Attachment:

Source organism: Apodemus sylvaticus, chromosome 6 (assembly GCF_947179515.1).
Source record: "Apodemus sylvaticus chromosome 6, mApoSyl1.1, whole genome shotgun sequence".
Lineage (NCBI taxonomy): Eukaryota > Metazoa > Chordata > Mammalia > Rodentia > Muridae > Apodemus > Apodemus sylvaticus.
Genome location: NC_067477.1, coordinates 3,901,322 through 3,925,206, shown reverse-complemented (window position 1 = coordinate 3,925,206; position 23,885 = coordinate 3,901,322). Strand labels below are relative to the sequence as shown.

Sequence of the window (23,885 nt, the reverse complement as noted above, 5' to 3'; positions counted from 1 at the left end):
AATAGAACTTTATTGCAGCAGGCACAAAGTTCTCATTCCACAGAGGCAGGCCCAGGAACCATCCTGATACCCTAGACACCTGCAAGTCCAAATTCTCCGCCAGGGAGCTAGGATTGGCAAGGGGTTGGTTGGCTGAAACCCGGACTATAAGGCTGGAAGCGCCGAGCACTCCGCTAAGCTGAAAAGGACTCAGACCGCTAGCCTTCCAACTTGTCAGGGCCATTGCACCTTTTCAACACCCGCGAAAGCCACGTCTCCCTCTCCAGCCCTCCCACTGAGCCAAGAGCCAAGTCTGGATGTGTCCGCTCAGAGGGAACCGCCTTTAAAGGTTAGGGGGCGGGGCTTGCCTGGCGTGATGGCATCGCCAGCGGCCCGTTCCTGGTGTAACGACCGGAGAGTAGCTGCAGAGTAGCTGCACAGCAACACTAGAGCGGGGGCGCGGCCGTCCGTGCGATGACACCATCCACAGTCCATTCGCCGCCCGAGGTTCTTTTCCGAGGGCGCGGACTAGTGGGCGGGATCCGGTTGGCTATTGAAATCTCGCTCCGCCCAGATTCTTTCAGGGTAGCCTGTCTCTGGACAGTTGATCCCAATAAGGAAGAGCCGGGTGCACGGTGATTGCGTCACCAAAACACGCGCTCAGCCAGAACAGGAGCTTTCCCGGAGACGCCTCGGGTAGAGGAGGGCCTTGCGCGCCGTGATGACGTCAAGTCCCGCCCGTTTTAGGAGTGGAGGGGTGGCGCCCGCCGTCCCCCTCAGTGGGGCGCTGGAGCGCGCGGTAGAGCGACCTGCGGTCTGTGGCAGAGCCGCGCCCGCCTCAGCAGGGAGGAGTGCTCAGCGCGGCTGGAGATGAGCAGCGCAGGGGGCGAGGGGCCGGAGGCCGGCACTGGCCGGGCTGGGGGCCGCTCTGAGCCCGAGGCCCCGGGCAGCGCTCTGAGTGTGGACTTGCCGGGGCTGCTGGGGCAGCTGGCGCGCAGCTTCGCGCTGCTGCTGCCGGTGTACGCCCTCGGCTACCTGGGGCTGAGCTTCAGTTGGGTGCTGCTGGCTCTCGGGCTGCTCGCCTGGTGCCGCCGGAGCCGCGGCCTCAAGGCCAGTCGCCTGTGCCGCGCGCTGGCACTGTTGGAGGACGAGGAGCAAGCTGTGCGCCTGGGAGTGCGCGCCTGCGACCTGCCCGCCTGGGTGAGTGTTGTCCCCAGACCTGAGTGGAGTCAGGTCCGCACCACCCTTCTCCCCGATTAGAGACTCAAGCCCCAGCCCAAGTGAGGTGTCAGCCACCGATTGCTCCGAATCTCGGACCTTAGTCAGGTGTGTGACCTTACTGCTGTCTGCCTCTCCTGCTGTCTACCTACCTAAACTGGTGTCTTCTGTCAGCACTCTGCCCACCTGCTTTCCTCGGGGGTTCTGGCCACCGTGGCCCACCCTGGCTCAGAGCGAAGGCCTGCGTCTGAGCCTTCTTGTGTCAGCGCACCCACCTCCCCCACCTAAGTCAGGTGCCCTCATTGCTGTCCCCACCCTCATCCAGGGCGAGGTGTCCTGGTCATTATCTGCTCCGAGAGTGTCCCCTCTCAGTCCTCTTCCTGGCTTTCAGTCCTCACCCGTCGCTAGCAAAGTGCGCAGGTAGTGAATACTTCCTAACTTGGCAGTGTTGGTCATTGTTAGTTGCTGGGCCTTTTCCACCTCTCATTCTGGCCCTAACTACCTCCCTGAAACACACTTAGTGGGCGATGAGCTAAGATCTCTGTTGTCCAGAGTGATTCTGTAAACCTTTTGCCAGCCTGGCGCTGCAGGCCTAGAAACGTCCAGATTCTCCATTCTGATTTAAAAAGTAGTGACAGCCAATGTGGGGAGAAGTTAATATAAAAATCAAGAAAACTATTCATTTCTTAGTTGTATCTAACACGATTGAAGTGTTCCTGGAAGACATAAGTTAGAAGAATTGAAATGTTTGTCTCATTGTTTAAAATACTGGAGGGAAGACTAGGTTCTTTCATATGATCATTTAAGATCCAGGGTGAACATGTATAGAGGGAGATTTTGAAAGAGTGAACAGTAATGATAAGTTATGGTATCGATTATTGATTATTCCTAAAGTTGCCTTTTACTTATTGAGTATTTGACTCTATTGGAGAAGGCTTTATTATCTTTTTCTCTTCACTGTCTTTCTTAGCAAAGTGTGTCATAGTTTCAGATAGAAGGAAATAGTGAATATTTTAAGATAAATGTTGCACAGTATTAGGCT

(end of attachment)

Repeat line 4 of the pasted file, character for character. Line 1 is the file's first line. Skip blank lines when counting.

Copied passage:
Genome location: NC_067477.1, coordinates 3,901,322 through 3,925,206, shown reverse-complemented (window position 1 = coordinate 3,925,206; position 23,885 = coordinate 3,901,322). Strand labels below are relative to the sequence as shown.